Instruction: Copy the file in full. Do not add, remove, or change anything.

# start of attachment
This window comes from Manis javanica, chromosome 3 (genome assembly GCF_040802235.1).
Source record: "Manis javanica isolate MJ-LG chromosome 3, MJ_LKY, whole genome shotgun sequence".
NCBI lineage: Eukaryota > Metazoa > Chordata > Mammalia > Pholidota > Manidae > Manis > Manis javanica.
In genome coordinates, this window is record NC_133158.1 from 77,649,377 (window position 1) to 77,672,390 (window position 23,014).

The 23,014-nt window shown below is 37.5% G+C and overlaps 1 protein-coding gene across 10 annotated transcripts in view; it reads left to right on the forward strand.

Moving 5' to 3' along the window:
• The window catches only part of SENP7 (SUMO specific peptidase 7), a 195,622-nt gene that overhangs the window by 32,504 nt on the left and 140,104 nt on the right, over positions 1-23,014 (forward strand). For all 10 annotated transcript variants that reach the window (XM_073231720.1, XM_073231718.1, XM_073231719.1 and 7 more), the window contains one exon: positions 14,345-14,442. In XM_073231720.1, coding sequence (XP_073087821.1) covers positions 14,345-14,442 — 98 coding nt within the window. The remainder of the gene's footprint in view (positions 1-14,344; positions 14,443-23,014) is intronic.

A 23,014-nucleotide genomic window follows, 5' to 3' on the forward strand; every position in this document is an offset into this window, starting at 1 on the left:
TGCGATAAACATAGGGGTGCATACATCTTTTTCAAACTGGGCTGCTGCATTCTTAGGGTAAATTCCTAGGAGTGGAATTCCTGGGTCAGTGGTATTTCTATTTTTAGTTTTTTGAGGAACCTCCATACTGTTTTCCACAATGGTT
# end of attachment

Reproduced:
This window comes from Manis javanica, chromosome 3 (genome assembly GCF_040802235.1).
Source record: "Manis javanica isolate MJ-LG chromosome 3, MJ_LKY, whole genome shotgun sequence".
NCBI lineage: Eukaryota > Metazoa > Chordata > Mammalia > Pholidota > Manidae > Manis > Manis javanica.
In genome coordinates, this window is record NC_133158.1 from 77,649,377 (window position 1) to 77,672,390 (window position 23,014).

The 23,014-nt window shown below is 37.5% G+C and overlaps 1 protein-coding gene across 10 annotated transcripts in view; it reads left to right on the forward strand.

Moving 5' to 3' along the window:
• The window catches only part of SENP7 (SUMO specific peptidase 7), a 195,622-nt gene that overhangs the window by 32,504 nt on the left and 140,104 nt on the right, over positions 1-23,014 (forward strand). For all 10 annotated transcript variants that reach the window (XM_073231720.1, XM_073231718.1, XM_073231719.1 and 7 more), the window contains one exon: positions 14,345-14,442. In XM_073231720.1, coding sequence (XP_073087821.1) covers positions 14,345-14,442 — 98 coding nt within the window. The remainder of the gene's footprint in view (positions 1-14,344; positions 14,443-23,014) is intronic.

A 23,014-nucleotide genomic window follows, 5' to 3' on the forward strand; every position in this document is an offset into this window, starting at 1 on the left:
TGCGATAAACATAGGGGTGCATACATCTTTTTCAAACTGGGCTGCTGCATTCTTAGGGTAAATTCCTAGGAGTGGAATTCCTGGGTCAGTGGTATTTCTATTTTTAGTTTTTTGAGGAACCTCCATACTGTTTTCCACAATGGTT